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Linda Dagliolo v. John C. Dagliolo

State of New York Supreme Court, Appellate Division Third Judicial Department

January 26, 2012


The opinion of the court was delivered by: Garry, J.


Calendar Date: November 22, 2011

Before: Mercure, Acting P.J., Peters, Rose, Lahtinen and Garry, JJ.

Appeal from that part of an order of the Supreme Court (Devine, J.), entered October 27, 2010 in Schoharie County, which granted defendant's motion for an order providing him with survivorship rights in plaintiff's pension.

The parties were divorced in February 2002. The judgment of divorce incorporated but did not merge a stipulation of settlement, which directed distribution of plaintiff's pension by the Majauskas formula (see Majauskas v Majauskas, 61 NY2d 481 [1984]). In 2010, defendant moved by order to show cause for, among other things, entry of a proposed domestic relations order granting him survivor benefits in plaintiff's pension. Supreme Court signed the proposed domestic relations order and ordered plaintiff to grant defendant survivor benefits in her pension and not to select any pension option that would not grant defendant lifetime benefits. Plaintiff appeals, arguing that the domestic relations order cannot grant defendant survivor benefits as the underlying stipulation did not provide defendant with such benefits.*fn1

It is well settled that, where the parties have executed a valid stipulation or agreement, a domestic relations order may convey only those rights and awards upon which the parties agreed (see McCoy v Feinman, 99 NY2d 295, 304 [2002]; Smith v Smith, 59 AD3d 905, 906 [2009]). A "stipulation of settlement that is incorporated into a divorce judgment 'is an independent contract, subject to the principles of contract interpretation'" (LaPierre v LaPierre, 84 AD3d 1497, 1498 [2011], quoting Ross v Ross, 16 AD3d 713, 714 [2005]). As such, if the language of a stipulation is unambiguous, its terms are given their plain and ordinary meaning, and the parties' intent is determined without resort to extrinsic evidence (see Smith v Smith, 59 AD3d at 906; Ross v Ross, 16 AD3d at 714; Stevens v Stevens, 11 AD3d 791, 792 [2004]). Whether language is ambiguous is a matter of law to be determined by the court (see Hendrix v Hendrix, 2 AD3d 1257, 1258 [2003]; Su v Su, 268 AD2d 945, 946 [2000], lv denied 95 NY2d 752 [2000]), and in rendering this determination a court may not "add or excise terms, nor distort the meaning of those used" (Smith v Smith, 59 AD3d at 906 [internal quotation marks and citations omitted]; see Stevens v Stevens, 11 AD3d at 792).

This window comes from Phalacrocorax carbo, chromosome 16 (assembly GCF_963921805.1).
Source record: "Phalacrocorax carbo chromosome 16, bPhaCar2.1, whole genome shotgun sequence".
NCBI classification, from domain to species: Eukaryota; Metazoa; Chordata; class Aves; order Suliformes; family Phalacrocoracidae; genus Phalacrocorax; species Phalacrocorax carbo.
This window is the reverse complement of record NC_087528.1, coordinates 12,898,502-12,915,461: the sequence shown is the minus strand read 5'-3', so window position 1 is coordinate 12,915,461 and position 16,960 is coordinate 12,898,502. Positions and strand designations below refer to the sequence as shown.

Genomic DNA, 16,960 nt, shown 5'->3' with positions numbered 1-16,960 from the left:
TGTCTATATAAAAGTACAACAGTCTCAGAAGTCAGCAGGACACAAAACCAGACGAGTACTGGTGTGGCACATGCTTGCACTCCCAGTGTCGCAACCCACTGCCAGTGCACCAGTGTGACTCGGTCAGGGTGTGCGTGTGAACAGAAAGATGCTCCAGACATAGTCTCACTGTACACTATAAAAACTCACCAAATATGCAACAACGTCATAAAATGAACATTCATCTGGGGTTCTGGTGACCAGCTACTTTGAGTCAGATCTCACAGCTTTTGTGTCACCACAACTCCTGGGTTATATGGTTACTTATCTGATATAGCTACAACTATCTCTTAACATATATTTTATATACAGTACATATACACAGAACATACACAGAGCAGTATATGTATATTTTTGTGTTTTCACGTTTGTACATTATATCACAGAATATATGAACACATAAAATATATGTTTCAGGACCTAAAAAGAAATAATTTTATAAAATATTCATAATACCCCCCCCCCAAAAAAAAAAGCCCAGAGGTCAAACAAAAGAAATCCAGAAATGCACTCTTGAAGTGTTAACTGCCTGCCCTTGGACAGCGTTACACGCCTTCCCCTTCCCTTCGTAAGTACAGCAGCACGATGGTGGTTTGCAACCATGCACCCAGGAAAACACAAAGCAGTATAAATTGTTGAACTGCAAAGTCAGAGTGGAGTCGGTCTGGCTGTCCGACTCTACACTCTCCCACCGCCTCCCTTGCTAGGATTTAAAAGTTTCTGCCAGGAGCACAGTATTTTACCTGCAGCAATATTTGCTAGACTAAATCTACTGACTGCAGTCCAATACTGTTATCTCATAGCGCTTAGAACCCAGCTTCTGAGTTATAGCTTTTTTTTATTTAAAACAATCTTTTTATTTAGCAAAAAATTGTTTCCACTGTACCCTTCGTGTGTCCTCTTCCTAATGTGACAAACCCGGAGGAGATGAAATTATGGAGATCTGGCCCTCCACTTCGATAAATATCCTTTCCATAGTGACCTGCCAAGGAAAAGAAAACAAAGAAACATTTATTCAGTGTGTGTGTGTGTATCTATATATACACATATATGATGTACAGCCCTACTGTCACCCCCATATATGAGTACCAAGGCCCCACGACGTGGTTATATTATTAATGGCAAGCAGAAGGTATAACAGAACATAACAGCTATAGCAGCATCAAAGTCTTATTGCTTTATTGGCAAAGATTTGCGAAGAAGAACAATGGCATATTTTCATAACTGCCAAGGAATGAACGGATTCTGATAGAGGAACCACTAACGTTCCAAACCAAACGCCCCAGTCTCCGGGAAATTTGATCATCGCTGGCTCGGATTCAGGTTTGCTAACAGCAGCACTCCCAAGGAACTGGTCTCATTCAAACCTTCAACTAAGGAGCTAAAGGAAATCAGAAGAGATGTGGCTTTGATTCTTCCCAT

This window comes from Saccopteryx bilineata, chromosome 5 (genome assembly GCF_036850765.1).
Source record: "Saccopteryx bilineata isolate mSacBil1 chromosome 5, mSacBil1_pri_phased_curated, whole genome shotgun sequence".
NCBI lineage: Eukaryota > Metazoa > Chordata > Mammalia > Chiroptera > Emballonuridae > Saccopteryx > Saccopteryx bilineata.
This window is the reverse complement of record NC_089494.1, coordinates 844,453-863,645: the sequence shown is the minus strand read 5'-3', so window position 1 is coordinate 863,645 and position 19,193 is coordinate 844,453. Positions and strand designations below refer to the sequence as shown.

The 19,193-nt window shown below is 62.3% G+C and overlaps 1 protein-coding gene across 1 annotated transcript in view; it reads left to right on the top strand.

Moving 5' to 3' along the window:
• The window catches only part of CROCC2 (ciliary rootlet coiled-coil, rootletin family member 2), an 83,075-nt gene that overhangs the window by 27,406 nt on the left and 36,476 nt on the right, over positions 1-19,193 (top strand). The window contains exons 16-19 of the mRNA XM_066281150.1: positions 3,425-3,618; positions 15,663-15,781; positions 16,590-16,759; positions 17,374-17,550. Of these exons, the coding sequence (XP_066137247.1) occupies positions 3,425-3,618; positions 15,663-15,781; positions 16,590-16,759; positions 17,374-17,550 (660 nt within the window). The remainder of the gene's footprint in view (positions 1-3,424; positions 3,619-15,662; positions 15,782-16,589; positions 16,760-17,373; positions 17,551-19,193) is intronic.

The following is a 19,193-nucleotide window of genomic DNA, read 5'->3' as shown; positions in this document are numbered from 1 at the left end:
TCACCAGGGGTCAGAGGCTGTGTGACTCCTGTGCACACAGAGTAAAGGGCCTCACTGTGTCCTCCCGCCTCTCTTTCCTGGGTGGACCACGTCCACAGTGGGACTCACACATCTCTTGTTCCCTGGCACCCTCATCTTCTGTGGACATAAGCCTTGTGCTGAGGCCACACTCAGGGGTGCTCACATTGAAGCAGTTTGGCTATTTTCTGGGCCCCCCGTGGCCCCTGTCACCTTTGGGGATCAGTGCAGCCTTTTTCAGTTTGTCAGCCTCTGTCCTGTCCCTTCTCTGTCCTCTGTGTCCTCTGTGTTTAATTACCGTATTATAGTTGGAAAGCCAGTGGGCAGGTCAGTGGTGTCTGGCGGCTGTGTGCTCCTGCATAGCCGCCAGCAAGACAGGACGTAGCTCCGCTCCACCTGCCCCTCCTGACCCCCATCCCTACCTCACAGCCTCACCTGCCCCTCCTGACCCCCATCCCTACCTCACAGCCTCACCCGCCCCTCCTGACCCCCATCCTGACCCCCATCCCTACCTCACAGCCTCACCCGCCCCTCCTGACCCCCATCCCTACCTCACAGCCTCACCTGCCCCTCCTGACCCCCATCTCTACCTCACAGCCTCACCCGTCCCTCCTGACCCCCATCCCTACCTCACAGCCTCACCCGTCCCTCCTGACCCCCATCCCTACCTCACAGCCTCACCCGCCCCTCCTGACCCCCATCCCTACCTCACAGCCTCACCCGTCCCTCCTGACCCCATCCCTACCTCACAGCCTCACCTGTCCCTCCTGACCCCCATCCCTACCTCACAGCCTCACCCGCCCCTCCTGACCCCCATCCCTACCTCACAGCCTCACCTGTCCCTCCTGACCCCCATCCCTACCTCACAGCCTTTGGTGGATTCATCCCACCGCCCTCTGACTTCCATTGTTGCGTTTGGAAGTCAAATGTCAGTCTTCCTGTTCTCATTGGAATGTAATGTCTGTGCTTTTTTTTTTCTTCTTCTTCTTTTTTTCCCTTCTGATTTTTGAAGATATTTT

We agree with Supreme Court that the language of the parties' stipulation explicitly provides defendant with survivor benefits. The agreement provides that "[plaintiff] shall opt to have said pension throughout the life of [defendant] and [plaintiff]." Contrary to plaintiff's arguments, this provision can only be read as providing defendant with survivor benefits in plaintiff's pension; as defendant's interest in plaintiff's pension is measured "throughout" his own life, and not just plaintiff's life, the plain meaning of this term in the stipulation is that plaintiff must choose a pension option that ensures lifetime benefits to defendant (compare Casella v Casella, 306 AD2d 800, 801 [2003]; De Gaust v De Gaust, 237 AD2d 862, 863 [1997]).

Mercure, Acting P.J., Peters, Rose and Lahtinen, JJ., concur.

ORDERED that the order is affirmed, without costs.


Robert D. Mayberger Clerk of the Court

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